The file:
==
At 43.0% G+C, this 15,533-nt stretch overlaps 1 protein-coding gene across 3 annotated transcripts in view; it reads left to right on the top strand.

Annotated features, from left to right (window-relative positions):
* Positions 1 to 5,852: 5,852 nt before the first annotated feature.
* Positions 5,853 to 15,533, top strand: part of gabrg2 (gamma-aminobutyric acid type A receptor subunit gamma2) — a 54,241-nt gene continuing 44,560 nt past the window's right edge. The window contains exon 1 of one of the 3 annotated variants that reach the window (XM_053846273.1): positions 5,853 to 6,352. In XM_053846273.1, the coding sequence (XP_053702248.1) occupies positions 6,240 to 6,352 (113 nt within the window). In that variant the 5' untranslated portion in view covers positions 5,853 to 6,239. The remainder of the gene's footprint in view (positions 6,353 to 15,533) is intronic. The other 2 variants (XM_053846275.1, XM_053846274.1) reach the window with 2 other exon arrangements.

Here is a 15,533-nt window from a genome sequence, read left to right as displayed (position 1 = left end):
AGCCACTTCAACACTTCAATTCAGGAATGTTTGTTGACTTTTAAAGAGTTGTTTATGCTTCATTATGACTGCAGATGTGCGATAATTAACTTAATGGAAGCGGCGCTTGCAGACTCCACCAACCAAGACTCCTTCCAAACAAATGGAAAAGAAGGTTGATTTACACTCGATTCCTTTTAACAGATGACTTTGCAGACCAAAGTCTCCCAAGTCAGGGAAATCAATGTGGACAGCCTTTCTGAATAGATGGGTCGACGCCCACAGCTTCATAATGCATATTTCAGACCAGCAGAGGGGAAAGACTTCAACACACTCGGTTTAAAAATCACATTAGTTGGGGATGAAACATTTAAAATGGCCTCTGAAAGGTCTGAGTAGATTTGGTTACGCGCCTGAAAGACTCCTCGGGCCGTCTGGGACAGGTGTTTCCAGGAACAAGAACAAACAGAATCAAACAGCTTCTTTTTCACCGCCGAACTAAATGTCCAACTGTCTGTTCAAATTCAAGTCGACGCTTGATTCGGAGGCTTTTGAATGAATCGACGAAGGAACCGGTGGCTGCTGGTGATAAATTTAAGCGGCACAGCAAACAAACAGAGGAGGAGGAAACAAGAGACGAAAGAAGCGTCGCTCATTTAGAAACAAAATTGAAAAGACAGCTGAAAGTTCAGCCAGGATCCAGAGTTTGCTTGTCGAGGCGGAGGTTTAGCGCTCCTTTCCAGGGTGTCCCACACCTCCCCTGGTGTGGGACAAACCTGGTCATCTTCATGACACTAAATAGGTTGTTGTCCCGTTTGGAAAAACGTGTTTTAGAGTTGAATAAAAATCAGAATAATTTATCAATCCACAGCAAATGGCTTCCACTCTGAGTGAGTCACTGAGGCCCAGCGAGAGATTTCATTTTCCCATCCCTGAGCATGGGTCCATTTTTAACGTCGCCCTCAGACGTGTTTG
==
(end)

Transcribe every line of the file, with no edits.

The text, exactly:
At 43.0% G+C, this 15,533-nt stretch overlaps 1 protein-coding gene across 3 annotated transcripts in view; it reads left to right on the top strand.

Annotated features, from left to right (window-relative positions):
* Positions 1 to 5,852: 5,852 nt before the first annotated feature.
* Positions 5,853 to 15,533, top strand: part of gabrg2 (gamma-aminobutyric acid type A receptor subunit gamma2) — a 54,241-nt gene continuing 44,560 nt past the window's right edge. The window contains exon 1 of one of the 3 annotated variants that reach the window (XM_053846273.1): positions 5,853 to 6,352. In XM_053846273.1, the coding sequence (XP_053702248.1) occupies positions 6,240 to 6,352 (113 nt within the window). In that variant the 5' untranslated portion in view covers positions 5,853 to 6,239. The remainder of the gene's footprint in view (positions 6,353 to 15,533) is intronic. The other 2 variants (XM_053846275.1, XM_053846274.1) reach the window with 2 other exon arrangements.

Here is a 15,533-nt window from a genome sequence, read left to right as displayed (position 1 = left end):
AGCCACTTCAACACTTCAATTCAGGAATGTTTGTTGACTTTTAAAGAGTTGTTTATGCTTCATTATGACTGCAGATGTGCGATAATTAACTTAATGGAAGCGGCGCTTGCAGACTCCACCAACCAAGACTCCTTCCAAACAAATGGAAAAGAAGGTTGATTTACACTCGATTCCTTTTAACAGATGACTTTGCAGACCAAAGTCTCCCAAGTCAGGGAAATCAATGTGGACAGCCTTTCTGAATAGATGGGTCGACGCCCACAGCTTCATAATGCATATTTCAGACCAGCAGAGGGGAAAGACTTCAACACACTCGGTTTAAAAATCACATTAGTTGGGGATGAAACATTTAAAATGGCCTCTGAAAGGTCTGAGTAGATTTGGTTACGCGCCTGAAAGACTCCTCGGGCCGTCTGGGACAGGTGTTTCCAGGAACAAGAACAAACAGAATCAAACAGCTTCTTTTTCACCGCCGAACTAAATGTCCAACTGTCTGTTCAAATTCAAGTCGACGCTTGATTCGGAGGCTTTTGAATGAATCGACGAAGGAACCGGTGGCTGCTGGTGATAAATTTAAGCGGCACAGCAAACAAACAGAGGAGGAGGAAACAAGAGACGAAAGAAGCGTCGCTCATTTAGAAACAAAATTGAAAAGACAGCTGAAAGTTCAGCCAGGATCCAGAGTTTGCTTGTCGAGGCGGAGGTTTAGCGCTCCTTTCCAGGGTGTCCCACACCTCCCCTGGTGTGGGACAAACCTGGTCATCTTCATGACACTAAATAGGTTGTTGTCCCGTTTGGAAAAACGTGTTTTAGAGTTGAATAAAAATCAGAATAATTTATCAATCCACAGCAAATGGCTTCCACTCTGAGTGAGTCACTGAGGCCCAGCGAGAGATTTCATTTTCCCATCCCTGAGCATGGGTCCATTTTTAACGTCGCCCTCAGACGTGTTTG